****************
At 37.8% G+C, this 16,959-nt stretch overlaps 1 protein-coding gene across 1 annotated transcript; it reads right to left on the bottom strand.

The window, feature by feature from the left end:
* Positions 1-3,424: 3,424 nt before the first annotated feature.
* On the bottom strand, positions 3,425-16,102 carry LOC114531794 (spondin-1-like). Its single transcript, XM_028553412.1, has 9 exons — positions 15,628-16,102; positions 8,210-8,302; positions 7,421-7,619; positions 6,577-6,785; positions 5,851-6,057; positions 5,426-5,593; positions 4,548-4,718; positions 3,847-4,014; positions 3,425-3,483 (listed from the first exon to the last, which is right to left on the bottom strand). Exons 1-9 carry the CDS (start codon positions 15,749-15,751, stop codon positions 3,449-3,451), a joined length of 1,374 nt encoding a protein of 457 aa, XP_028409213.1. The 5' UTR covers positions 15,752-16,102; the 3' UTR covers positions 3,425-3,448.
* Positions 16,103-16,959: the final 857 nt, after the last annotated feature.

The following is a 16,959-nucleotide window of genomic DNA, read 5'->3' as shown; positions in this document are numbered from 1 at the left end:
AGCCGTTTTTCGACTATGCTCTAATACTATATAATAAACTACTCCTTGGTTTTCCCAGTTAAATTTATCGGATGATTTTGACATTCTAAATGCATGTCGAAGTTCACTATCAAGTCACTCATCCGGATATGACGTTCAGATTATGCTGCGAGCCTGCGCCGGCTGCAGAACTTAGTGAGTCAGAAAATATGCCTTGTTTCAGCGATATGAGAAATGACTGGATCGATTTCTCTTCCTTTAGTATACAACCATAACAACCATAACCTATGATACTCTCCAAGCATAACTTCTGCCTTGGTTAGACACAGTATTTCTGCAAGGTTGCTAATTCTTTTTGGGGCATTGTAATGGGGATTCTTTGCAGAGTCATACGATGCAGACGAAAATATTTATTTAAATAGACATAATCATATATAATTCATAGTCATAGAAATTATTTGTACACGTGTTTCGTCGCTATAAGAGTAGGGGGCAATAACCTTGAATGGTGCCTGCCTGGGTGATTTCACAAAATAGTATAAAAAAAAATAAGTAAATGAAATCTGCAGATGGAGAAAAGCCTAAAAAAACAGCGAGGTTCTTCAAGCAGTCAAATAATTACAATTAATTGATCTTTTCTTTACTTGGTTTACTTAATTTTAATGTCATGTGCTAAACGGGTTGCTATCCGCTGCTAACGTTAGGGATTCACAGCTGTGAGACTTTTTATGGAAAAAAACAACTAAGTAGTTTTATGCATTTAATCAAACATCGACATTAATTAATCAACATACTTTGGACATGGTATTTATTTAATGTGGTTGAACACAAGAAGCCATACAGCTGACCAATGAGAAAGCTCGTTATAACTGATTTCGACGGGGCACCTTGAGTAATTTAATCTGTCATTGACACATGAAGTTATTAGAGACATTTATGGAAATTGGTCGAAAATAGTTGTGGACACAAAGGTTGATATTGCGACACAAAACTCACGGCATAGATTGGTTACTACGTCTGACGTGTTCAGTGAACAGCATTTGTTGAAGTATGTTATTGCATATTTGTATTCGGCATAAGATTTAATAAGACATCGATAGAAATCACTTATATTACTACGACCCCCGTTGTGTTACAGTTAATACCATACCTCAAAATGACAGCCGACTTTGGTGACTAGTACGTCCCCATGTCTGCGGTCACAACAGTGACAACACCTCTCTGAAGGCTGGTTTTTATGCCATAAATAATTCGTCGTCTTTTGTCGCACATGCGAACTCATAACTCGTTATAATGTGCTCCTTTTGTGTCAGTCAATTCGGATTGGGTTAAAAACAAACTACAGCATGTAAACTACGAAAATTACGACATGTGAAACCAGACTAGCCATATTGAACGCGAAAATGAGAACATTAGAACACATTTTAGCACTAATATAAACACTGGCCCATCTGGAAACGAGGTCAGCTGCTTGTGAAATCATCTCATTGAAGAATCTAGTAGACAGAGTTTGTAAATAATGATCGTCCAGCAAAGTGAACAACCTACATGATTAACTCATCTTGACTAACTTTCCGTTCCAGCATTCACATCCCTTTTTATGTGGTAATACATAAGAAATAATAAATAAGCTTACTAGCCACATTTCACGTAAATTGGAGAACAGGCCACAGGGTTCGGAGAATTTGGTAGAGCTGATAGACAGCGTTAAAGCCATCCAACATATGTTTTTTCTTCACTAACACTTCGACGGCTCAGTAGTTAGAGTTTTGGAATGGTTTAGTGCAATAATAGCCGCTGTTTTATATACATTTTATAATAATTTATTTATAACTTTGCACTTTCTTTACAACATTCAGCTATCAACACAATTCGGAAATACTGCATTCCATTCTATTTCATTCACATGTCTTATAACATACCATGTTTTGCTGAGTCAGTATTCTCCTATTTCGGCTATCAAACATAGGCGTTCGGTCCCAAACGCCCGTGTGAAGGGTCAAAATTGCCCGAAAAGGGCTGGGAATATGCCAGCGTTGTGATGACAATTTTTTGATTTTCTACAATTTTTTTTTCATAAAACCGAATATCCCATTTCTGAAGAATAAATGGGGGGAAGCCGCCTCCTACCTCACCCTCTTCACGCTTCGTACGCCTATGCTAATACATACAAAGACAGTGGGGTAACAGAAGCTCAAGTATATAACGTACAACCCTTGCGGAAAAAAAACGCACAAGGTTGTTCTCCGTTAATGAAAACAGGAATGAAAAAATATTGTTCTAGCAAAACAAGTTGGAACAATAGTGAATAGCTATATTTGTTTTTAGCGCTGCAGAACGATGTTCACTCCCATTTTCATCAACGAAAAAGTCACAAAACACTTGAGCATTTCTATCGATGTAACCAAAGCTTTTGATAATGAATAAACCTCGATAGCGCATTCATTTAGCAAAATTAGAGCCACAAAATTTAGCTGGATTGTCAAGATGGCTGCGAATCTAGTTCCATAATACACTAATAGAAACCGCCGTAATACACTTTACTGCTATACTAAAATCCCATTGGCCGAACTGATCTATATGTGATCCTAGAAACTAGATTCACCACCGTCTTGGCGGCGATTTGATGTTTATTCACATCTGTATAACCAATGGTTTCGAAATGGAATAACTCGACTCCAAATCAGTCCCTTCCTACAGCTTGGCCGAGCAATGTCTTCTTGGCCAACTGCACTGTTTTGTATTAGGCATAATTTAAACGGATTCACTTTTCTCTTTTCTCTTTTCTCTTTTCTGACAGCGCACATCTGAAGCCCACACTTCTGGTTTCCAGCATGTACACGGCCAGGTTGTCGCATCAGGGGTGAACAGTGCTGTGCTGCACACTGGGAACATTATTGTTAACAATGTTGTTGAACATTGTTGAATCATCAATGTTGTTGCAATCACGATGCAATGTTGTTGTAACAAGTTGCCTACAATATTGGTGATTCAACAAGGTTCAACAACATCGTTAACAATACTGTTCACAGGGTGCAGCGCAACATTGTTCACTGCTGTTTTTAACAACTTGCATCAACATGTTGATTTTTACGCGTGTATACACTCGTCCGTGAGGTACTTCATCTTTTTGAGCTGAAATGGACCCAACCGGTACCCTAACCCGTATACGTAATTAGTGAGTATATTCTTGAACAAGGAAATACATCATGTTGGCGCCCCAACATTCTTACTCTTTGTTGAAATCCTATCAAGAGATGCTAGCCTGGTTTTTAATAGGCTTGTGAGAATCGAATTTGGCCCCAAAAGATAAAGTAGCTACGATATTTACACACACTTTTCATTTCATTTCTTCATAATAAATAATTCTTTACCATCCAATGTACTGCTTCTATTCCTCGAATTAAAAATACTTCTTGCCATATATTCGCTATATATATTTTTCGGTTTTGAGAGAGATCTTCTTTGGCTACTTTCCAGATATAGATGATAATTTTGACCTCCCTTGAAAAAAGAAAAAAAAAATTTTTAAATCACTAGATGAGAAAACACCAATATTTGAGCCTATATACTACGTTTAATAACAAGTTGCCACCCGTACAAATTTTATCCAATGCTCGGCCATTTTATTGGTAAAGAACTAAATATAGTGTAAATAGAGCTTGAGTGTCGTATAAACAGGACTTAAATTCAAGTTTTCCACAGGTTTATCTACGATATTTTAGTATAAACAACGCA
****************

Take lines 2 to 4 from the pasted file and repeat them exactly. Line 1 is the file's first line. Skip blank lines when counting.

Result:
The window, feature by feature from the left end:
* Positions 1-3,424: 3,424 nt before the first annotated feature.
* On the bottom strand, positions 3,425-16,102 carry LOC114531794 (spondin-1-like). Its single transcript, XM_028553412.1, has 9 exons — positions 15,628-16,102; positions 8,210-8,302; positions 7,421-7,619; positions 6,577-6,785; positions 5,851-6,057; positions 5,426-5,593; positions 4,548-4,718; positions 3,847-4,014; positions 3,425-3,483 (listed from the first exon to the last, which is right to left on the bottom strand). Exons 1-9 carry the CDS (start codon positions 15,749-15,751, stop codon positions 3,449-3,451), a joined length of 1,374 nt encoding a protein of 457 aa, XP_028409213.1. The 5' UTR covers positions 15,752-16,102; the 3' UTR covers positions 3,425-3,448.